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The Economic Development Board (EDB) has identified several new growth areas, including green electronics, bio-electronics, plastic electronics, blockchain technology and security. Over the next three to five years, they are expected to account for 30% of Singapore’s electronics output.
As Singapore is looking to increase the value of its electronics manufacturing, it is investing substantial resources to build up advanced manufacturing capabilities to add competitive edge to the electronics value chain. Otherwise known as Industry 4.0, this ‘fourth industrial evolution’ marks the beginning of a journey that will enable local players to offer transformative manufacturing services.
• Semiconductors
Singapore has an enduring relationship with the semiconductor industry going back to 1968 when National Semiconductor set up its  rst test facility. From this modest beginning, it is now the biggest sector in Singapore’s electronics cluster, with diverse activities extending across the value chain, including integrated circuit (IC) design, wafer fabrication, assembly and tests, and manufacturing of equipment and substrate. The world’s top three wafer foundry companies, top three sub- contract assembly-and-test companies, and top four fabless IC design companies all have facilities in Singapore.
Singapore’s semiconductor manufacturing output more than doubled in  ve years to over S$100 billion in 2018 on the back of robust global demand from the server, personal computer, industrial and automotive markets, accounting for 76% of the electronics industry’s output. Between 2008 and 2018, the industry grew at a compound annual growth rate (CAGR) of over 8%, increasing its share of Singapore’s manufacturing output from 15% to 28% respectively over the period.
In spite of immediate challenges, the longer term outlook for semiconductors is bright. Chips are becoming increasingly ubiquitous. Not only are they found in the usual suspects like the computers and mobile phones, they are increasingly being embedded in lamp posts, postal boxes and refrigerators intelligence to things to inanimate devices, enabling them to communicate with each other.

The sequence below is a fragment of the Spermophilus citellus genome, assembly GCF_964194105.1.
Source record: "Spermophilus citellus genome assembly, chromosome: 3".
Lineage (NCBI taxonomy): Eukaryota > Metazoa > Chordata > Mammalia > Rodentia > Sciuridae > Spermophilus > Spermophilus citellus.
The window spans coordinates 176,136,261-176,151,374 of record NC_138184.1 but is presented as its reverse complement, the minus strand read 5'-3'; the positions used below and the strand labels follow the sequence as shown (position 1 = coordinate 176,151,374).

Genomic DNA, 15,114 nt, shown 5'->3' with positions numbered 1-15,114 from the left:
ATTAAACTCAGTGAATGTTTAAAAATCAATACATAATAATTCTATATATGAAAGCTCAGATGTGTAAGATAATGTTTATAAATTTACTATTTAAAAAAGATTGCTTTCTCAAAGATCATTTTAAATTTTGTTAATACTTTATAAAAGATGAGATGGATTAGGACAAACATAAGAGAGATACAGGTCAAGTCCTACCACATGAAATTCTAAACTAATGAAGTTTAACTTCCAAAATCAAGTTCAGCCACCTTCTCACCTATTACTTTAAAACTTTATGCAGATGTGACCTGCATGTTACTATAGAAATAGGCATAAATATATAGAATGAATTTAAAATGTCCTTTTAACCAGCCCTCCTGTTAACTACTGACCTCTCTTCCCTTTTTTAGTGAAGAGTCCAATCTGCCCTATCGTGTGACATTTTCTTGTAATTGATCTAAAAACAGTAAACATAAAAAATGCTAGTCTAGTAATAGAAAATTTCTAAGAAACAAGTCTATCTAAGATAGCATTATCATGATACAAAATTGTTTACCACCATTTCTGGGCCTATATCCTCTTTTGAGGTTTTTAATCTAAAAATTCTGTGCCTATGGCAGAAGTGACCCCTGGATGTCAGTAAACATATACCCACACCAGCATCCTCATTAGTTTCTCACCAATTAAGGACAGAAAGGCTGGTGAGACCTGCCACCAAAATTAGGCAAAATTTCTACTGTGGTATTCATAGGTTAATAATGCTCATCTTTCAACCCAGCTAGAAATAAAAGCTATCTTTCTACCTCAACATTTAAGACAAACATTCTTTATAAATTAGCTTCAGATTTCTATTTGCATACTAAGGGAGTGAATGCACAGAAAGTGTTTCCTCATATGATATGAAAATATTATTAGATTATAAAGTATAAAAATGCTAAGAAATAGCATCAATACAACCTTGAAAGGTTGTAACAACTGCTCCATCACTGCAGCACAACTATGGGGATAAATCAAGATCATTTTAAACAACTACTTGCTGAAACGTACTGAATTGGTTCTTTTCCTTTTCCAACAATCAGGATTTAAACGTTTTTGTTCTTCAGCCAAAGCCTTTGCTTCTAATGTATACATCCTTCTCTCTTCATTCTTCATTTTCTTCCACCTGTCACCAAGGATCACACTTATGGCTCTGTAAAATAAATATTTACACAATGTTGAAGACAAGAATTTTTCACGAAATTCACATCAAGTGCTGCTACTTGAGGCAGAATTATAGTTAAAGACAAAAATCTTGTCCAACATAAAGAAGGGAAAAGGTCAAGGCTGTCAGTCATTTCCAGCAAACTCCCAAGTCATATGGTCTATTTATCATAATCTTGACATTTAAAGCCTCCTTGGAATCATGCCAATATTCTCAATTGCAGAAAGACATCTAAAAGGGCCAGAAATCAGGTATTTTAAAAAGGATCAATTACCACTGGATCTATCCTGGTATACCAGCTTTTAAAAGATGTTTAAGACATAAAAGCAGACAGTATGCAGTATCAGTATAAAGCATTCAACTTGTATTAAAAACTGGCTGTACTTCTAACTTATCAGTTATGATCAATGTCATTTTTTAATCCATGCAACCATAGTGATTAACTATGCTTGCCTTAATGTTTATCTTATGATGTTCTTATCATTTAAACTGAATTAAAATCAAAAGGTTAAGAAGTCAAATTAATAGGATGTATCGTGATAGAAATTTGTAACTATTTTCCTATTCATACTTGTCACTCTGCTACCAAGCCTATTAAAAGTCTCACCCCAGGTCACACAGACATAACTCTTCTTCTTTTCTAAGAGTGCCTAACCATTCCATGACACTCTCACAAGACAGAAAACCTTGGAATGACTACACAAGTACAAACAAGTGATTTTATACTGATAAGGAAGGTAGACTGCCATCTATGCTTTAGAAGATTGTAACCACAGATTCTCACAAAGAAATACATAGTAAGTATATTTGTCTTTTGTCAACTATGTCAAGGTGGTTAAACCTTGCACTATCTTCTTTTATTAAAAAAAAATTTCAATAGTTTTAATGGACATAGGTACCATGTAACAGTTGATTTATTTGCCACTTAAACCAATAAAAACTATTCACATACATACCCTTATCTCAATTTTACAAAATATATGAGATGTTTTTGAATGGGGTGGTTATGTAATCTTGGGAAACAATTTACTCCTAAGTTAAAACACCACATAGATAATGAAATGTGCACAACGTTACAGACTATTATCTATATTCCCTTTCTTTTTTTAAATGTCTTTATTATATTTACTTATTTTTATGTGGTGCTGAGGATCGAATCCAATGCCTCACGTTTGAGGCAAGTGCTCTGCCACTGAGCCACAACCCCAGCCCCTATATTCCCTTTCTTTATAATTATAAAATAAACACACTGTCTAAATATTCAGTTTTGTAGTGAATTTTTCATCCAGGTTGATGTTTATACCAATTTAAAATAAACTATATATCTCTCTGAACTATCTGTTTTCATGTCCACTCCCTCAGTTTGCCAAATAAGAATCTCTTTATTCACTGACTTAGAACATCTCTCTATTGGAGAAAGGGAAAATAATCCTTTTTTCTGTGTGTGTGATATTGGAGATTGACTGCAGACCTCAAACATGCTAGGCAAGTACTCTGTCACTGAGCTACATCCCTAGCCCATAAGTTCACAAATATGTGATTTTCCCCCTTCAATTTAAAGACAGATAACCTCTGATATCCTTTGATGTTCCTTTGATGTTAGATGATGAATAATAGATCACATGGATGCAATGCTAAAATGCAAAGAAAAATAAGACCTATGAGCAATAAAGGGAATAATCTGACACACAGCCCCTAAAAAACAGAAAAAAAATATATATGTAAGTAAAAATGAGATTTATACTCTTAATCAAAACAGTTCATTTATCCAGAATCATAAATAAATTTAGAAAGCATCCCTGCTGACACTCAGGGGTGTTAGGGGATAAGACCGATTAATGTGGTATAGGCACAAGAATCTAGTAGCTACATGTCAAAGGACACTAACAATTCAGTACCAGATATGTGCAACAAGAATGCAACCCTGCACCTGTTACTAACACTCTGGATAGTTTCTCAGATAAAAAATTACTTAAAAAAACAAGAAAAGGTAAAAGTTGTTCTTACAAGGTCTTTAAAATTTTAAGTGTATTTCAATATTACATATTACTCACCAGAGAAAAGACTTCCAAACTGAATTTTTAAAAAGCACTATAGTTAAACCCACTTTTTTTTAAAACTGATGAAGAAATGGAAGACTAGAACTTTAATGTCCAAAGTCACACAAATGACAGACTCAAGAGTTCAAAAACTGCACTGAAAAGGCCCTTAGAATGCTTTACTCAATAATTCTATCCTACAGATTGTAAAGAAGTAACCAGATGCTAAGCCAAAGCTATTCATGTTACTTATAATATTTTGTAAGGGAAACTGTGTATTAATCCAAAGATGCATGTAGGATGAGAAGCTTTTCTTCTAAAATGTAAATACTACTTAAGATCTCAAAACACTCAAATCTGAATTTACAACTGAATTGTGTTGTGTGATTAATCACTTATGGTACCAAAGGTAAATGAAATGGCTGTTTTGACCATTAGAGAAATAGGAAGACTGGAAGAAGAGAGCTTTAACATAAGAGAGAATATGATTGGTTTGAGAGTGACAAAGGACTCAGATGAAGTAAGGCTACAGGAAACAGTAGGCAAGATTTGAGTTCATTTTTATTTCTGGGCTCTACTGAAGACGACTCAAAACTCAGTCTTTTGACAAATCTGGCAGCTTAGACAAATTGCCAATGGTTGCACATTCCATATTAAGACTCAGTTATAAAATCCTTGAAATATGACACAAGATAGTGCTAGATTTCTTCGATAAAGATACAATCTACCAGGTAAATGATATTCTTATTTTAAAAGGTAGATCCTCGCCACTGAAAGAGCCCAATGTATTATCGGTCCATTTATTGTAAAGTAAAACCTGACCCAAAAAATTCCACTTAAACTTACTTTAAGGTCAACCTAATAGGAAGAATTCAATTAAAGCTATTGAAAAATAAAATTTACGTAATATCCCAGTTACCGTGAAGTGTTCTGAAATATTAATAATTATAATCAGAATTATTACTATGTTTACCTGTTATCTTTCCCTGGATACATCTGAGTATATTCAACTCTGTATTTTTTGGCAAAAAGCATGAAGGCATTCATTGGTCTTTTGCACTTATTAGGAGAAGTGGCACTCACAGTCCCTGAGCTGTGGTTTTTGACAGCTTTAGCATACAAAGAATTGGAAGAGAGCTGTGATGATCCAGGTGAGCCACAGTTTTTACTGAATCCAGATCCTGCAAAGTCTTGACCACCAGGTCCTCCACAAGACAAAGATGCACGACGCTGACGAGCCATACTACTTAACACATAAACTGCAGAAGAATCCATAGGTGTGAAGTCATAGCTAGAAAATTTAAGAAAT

In 2018, global sales of semiconductors, including integrated circuits, optoelectronics, sensors and discrete, rose 10% to reach a record high to surpass the one trillion unit mark for the  rst time. In a statement, John Neuffer, Semiconductor Industry Association (SIA) president and chief executive, wrote, “Global demand for semiconductors reached a new high in 2018, with annual sales hitting a high- water mark and total units shipped topping 1 trillion for the  rst time. Market growth slowed during the second half of 2018, but the long- term outlook remains strong.”
For 2019, a further 7% increase is expected. If the forecast growth is achieved, the industry would have an enviable CAGR of 9.1%, from 32.6 billion units in 1978 to 1,142.6 billion in 2019.
Companies are gearing up for the future by expanding their footprint in Singapore. At

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